I agree with other answers and comments that your textbook does not have things stated correctly so I have explained below in words only what I see as the difference between Irreversible and Reversible processes. (You will find spontaneous reactions hidden in these statements)
Every system left to itself will change, rapidly or slowly, in such a way as to reach a state of rest defined in a statistical way and this is also called the state of equilibrium. The system will only move away from its state of equilibrium through the influence of some external events. We are familiar with many processes that reach equilibrium, diffusion of a concentrated solution into a dilute one leading to uniform concentration, transfer of heat from a hot to a cold body leading to uniform temperature, oxidation of substances by the atmosphere, self demagnetisation of magnets are all examples of spontaneous events in nature.
These processes and all other natural processes are similar in one respect, that they all bring the system to equilibrium, and we may think of these systems as loosing some measure of their capacity for spontaneous change.
A system far from equilibrium is one which we would choose to harness for doing useful work, for example the combustion of coal in air to cause a steam engine to operate. However, the second law shows us that it is not the loss of energy that is important but rather the availability of the energy for external purposes.
The essential content of the second law can be given by the statement that when any actual process occurs it is impossible to invent a means of restoring every system concerned to its original condition. Therefore, in a technical sense, any actual process is said to be irreversible.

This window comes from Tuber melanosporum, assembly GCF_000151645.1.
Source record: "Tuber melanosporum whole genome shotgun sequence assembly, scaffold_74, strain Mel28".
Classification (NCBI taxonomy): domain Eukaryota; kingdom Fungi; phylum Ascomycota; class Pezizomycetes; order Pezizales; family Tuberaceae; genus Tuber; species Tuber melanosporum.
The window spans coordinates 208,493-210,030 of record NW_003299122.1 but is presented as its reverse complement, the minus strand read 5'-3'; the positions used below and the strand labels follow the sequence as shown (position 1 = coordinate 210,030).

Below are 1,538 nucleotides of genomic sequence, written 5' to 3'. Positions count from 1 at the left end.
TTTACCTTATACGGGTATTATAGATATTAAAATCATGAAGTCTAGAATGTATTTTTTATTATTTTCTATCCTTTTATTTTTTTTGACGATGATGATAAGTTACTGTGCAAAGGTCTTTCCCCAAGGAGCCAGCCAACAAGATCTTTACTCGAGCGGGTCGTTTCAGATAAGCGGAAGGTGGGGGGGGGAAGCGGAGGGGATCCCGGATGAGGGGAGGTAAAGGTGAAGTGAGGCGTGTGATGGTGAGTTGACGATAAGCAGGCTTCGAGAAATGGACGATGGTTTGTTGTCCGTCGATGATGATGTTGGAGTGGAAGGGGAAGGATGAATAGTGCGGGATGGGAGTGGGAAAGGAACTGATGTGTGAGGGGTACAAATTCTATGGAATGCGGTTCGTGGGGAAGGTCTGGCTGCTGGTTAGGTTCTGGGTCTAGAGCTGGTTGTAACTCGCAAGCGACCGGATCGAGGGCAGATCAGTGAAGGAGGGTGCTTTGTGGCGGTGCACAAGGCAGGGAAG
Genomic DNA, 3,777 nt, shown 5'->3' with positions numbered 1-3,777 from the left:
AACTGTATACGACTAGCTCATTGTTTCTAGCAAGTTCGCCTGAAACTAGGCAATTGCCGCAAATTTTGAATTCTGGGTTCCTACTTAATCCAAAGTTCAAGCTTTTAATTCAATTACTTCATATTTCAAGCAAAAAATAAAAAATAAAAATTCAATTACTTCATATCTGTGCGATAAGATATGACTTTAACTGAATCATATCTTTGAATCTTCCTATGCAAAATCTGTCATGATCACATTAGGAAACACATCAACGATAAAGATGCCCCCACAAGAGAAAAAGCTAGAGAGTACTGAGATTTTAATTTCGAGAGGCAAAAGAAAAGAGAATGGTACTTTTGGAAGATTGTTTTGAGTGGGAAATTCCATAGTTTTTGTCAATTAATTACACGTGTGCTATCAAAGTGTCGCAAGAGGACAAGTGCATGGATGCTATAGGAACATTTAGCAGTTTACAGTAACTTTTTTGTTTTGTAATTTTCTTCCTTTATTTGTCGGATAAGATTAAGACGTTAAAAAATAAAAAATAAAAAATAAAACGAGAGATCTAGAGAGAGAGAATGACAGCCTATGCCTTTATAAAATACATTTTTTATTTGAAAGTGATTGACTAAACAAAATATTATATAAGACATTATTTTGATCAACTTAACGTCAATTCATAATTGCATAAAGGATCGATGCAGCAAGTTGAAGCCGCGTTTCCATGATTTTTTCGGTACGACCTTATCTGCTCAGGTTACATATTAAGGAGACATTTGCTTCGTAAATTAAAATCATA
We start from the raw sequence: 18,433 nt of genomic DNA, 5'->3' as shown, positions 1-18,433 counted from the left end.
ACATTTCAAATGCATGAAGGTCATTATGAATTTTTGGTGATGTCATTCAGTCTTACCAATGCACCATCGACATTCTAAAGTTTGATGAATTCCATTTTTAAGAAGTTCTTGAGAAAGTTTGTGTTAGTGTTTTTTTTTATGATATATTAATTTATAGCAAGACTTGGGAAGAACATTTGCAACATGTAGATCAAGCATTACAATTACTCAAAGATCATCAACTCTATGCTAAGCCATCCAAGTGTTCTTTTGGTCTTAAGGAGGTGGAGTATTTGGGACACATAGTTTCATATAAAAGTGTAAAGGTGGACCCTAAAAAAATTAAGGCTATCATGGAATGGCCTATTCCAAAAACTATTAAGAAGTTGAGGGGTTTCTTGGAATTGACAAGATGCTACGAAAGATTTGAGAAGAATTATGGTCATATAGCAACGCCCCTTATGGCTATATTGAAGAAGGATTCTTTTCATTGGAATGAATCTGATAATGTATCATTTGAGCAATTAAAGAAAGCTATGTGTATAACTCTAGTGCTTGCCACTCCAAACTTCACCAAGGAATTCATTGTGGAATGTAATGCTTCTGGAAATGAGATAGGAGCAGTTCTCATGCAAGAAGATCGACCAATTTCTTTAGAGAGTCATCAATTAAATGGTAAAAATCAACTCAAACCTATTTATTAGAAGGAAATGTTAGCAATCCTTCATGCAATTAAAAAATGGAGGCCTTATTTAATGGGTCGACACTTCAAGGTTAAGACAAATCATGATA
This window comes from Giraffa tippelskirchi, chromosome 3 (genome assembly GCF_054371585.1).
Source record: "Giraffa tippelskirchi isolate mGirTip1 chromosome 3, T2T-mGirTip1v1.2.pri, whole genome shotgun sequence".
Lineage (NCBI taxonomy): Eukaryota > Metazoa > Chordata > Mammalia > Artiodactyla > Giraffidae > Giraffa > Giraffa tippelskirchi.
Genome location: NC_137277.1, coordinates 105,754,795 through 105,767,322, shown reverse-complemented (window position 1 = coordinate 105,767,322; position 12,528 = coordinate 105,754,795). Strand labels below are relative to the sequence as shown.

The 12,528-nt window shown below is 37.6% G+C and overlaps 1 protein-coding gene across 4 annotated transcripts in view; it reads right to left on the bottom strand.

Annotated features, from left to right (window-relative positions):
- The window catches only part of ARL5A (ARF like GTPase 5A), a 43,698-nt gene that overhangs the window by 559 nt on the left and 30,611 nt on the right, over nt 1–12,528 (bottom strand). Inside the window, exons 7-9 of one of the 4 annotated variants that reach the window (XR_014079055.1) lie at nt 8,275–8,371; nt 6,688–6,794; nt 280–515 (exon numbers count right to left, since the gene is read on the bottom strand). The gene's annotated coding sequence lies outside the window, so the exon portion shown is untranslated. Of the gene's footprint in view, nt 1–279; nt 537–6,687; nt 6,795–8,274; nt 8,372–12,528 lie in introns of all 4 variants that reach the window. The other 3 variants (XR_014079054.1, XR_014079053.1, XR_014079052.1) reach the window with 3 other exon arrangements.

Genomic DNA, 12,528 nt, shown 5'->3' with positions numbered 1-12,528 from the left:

The ideal or reversible process
We now distinguish between an actual system, which is always irreversible, and an ideal one, which although never occurring in nature is nonetheless imaginable. Such an ideal process is called reversible. In such a process each stage is conducted so that an infinitesimal change in the external conditions would cause a change in the direction of the process. In this sense such an imaginary system is called reversible.
An example is a system of water and water vapour inside a cylinder with a frictionless moveable piston. (In practice, by careful engineering, we can make the friction so small that it is negligible). Outside the piston is gas at some pressure. At constant temperature the system comes to equilibrium with respect to external conditions (pressure , temperature). If now the external pressure is increased, by the piston moving in by an infinitesimal amount, water vapour condenses. If the pressure is now reduced by an infinitesimal amount, some water evaporates. Thus the work required to vaporise 1 mole of water and to condense 1 mole of vapour differs only by an infinitesimal amount.
Another example is provided by an electrochemical cell where the cell potential can be measured extremely accurately with a voltmeter. The cell can be balanced so finely against an external emf that the current that can be made to flow in one direction or the other is only microamps.
A similar situation applies to thermal processes, since if two bodies differ in temperature by only an infinitesimal amount, the transfer of heat is likewise a reversible process for it would be possible to restore the system to its original condition with only an infinitesimal change in the external system.
(for a fuller description see Lewis & Randall 'Thermodynamics')